Blood transfusion is not free of risk-even in a carefully controlled setting in the United States.
In the event of a medical emergency, can you trust the blood supply in a foreign country? Can you be confident a blood transfusion administered to you meets the same standards as blood transfusions you would receive in the United States?
Blood transfusion can be a lifesaving intervention provided that it is performed correctly and that the recipient is receiving properly screened blood. For travelers, the need for a blood transfusion is almost always due to a medical emergency involving sudden blood loss resulting from a car crash, gynecological or obstetrical problems, severe gastrointestinal hemorrhage or surgery.
The safety of blood and blood products depends on careful selection of donors, testing of all donation for transfusiontransmittable diseases and quality control of all procedures involved in the process. The safety of the transfusion depends on appropriate ordering of the blood, careful checking of the compatibility of the blood or blood product with the recipient’s blood and again, control of all the procedures.
The American Association of Blood Bankers adheres to the highest standards in the world. Still, blood transfusion is not free of risk-even in a carefully controlled setting in the United States. In most developing countries, the risk posed by poor screening of donors is componded by the limited availability of technical resources to screen blood for HIV infection and other diseases including malaria, hepatitis B, hepatitis C and syphilis. In such settings, travelers can’t always count on safe blood products and medical professionals with the expertise to prescribe and perform safe transfusions. Local care providers may also face financial contstraints and limits on the availability of screened blood in their county.
The World Health Organization believes that all countries need to develop well-organized, nationally coordinated blood transfusion services. It is a prerequisite for the safe and effective use of blood and blood products. Such services are often given low priority by foreign governments and many remain very poorly organized. Those countries that have established national blood transfusion services, however, have seen major improvements in the safety and quality of their blood supplies.
WHO has been working on this problem for several years and will continue to do so, while simultaneously encouraging governments to establish and support (both financially and politically) nationally coordinated blood transfusion services. Although any such program would ideally function within the framework of the country’s health-care infrastructure, management may be delegated to a nonprofit, nongovernmental organization.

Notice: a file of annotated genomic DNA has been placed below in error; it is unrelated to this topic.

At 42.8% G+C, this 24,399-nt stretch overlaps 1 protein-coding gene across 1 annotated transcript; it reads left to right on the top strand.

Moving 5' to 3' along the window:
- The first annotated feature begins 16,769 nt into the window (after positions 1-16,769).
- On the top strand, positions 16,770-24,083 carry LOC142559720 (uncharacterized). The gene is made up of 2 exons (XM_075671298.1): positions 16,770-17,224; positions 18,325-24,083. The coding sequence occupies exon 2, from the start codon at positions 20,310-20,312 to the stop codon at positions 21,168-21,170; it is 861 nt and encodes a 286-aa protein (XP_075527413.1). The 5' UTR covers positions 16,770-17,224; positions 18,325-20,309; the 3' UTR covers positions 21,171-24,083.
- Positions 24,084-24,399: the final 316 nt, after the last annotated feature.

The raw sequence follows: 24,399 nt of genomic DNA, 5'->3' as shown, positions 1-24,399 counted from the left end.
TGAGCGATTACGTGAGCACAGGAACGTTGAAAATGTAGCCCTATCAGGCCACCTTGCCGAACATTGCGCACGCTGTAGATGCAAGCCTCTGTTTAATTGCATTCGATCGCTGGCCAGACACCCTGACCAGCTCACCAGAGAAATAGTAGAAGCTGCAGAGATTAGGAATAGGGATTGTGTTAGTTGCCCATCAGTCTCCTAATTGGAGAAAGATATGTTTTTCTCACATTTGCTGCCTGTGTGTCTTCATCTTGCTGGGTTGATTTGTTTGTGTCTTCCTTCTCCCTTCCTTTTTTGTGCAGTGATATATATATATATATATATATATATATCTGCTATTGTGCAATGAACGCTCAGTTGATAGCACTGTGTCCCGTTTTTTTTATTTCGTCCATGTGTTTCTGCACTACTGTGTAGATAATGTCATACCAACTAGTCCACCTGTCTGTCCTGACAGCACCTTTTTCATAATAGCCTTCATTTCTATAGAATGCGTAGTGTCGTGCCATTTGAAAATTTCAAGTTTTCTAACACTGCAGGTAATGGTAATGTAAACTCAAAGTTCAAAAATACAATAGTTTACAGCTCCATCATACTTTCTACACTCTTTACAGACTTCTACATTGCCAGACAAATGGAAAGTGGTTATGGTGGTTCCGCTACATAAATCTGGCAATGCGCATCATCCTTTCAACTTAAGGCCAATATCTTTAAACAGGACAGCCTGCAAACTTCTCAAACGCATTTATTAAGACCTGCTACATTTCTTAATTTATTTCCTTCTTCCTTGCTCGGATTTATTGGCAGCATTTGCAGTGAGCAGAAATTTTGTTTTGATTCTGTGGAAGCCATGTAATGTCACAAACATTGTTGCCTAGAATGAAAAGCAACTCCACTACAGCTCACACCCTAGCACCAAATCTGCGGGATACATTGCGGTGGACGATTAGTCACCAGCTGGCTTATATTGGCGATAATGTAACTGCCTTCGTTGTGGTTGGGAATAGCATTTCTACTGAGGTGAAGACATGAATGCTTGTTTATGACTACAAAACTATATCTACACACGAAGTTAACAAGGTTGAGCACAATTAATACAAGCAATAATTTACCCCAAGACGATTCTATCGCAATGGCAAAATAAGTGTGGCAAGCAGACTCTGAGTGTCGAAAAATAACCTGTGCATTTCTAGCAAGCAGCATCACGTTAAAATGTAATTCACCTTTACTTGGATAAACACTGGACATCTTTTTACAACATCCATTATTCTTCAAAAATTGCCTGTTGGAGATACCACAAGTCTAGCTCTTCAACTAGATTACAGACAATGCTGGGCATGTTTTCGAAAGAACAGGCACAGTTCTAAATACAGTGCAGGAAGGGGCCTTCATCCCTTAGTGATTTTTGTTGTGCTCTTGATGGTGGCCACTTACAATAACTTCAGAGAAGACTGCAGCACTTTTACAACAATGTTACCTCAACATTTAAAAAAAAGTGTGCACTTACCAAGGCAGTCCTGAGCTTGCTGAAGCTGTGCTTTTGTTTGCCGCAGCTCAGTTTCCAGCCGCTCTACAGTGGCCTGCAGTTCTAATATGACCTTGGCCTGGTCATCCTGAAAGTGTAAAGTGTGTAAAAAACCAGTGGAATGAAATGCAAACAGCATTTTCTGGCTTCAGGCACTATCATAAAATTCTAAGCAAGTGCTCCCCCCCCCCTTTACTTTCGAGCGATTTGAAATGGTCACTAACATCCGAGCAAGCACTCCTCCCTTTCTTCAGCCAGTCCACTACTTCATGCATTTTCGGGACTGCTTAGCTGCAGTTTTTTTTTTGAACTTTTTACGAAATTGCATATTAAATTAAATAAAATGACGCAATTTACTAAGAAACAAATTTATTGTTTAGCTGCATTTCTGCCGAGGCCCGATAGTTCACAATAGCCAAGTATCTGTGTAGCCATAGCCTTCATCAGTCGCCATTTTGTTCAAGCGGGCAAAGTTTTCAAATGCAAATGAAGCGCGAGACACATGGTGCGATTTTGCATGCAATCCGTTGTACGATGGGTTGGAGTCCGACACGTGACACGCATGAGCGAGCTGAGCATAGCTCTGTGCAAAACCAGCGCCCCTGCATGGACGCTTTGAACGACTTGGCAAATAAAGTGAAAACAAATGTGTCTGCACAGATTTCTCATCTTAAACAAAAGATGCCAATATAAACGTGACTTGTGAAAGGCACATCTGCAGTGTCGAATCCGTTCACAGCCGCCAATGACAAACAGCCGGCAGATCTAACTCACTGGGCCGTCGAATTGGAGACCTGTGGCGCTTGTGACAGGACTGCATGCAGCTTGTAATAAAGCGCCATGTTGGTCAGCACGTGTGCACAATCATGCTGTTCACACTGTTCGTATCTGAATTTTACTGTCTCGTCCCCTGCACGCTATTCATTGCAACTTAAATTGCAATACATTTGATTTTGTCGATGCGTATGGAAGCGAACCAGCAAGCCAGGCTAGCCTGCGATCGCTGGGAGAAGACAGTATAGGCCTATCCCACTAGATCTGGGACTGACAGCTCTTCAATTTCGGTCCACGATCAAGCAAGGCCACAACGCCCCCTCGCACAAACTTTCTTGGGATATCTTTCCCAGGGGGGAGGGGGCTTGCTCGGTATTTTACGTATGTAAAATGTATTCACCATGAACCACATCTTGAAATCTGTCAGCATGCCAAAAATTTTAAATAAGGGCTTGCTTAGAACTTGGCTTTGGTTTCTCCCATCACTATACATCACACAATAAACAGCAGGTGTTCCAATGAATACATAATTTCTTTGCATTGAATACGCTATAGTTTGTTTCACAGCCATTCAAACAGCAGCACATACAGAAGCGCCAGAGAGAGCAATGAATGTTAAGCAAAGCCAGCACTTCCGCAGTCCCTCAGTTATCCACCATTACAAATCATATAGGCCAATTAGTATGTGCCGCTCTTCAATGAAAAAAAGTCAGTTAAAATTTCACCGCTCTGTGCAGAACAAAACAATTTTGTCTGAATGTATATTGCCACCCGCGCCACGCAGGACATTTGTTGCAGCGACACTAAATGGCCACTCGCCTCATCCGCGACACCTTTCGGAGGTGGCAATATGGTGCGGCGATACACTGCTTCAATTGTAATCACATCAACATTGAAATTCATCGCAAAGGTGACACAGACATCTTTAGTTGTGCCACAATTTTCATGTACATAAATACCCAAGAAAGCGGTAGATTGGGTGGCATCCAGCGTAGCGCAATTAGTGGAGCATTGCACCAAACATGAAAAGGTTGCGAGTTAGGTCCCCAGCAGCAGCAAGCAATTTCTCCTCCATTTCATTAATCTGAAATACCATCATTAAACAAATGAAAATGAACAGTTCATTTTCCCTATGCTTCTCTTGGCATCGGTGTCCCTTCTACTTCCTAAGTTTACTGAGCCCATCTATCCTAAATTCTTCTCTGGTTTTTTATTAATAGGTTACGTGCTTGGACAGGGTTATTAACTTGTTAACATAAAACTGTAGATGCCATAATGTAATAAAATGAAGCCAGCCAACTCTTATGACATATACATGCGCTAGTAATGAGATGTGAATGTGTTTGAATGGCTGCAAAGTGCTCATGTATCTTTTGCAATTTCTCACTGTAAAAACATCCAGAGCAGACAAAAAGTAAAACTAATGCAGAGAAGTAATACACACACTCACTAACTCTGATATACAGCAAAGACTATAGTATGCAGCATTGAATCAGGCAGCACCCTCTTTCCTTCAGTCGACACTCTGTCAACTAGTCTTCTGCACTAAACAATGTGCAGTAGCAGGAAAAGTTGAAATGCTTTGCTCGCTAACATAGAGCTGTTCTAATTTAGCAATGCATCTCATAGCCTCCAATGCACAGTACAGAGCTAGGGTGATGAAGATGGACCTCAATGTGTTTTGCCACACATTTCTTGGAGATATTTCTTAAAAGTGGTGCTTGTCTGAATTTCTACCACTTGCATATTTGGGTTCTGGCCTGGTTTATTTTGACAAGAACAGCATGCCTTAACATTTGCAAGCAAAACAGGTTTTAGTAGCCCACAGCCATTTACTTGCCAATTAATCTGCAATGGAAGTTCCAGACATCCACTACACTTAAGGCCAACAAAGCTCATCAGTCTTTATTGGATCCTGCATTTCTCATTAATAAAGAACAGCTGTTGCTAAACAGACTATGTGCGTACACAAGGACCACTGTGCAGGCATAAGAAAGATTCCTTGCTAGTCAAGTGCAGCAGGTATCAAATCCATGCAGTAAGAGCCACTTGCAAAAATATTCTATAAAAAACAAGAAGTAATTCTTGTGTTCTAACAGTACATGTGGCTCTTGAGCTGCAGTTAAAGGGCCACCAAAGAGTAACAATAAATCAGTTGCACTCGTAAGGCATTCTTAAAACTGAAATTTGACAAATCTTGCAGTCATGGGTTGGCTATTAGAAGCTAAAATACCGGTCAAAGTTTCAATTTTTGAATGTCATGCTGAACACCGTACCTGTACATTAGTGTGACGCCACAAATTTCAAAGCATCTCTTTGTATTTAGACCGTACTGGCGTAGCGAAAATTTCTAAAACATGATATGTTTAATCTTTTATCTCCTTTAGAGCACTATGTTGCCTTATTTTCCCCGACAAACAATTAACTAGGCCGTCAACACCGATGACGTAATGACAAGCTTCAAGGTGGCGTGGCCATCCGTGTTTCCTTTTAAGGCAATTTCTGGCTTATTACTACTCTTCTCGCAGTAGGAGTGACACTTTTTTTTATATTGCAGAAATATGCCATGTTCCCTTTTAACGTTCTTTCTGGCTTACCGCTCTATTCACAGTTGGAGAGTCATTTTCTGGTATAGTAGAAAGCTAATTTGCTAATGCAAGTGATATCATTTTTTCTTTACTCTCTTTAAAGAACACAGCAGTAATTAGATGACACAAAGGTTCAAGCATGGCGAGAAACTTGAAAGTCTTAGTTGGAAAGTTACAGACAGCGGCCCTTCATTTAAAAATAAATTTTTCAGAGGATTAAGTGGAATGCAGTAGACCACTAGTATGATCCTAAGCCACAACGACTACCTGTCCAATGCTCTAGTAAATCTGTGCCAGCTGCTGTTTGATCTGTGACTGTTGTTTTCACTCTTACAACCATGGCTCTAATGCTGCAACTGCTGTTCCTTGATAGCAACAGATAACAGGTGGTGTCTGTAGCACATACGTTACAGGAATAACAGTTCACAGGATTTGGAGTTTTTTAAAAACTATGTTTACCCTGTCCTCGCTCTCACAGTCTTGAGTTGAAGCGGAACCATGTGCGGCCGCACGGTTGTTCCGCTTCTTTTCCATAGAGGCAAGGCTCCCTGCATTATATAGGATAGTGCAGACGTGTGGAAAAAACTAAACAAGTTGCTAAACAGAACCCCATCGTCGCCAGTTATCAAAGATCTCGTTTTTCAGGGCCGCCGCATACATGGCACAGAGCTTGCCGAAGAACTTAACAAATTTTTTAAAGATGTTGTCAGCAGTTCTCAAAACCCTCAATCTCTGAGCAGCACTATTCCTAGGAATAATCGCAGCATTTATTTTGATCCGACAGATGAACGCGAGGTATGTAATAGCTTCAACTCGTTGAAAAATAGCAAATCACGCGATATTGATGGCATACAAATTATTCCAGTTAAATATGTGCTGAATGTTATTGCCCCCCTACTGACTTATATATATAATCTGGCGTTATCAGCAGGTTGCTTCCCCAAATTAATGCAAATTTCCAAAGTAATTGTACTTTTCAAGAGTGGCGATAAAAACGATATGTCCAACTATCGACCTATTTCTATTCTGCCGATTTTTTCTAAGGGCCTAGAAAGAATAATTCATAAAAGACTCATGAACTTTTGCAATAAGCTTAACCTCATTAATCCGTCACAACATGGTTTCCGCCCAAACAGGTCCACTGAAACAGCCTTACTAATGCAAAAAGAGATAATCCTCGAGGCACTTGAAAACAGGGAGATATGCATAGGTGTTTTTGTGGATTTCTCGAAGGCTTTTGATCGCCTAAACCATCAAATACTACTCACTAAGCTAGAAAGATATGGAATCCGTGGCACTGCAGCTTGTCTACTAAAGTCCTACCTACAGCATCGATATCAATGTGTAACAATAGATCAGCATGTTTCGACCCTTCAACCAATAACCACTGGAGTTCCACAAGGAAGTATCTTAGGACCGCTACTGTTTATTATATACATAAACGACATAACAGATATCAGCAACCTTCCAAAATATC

Fortunately, emergency blood transfusion is rarely necessary. In some cases, blood transfusions can be avoided by replacing the blood volume with plasma expander substitutes (crystalloid and colloids). Embracing a philosophy of “better safe than sorry,” concerned travelers may want to check out the Blood Care Foundation. A charitable, nonprofit organization registered in the United Kingdom, BCF operates a program that provides screened blood to its members in the event of a medical emergency anywhere in the world. The foundation will also supply, on an emergency basis, resuscitation fluids and sterile transfusion equipment. BCF will deliver this equipment to any location in the world and will oversee the administration of the transfusion, if necessary. BCF members include expatriates, business travelers, their families and vacation travelers. For more information, visit www. bloodcare.mas1.com.
Here are a few preventive measures you can take to ensure your safety and prevent injury when traveling abroad. Try to avoiding night driving; use only safe-driving practices; rent cars with air bags and wear seat belts; do not drive when drinking alcohol or under the influence of medications that can slow your reaction time. Bring a copy of your medical and health history, including a list of medications you take and your blood type with Rh factor (+ or -) with you on your trip. And plan ahead. Take time before departure to establish a plan to follow in the event of a medical emergency.
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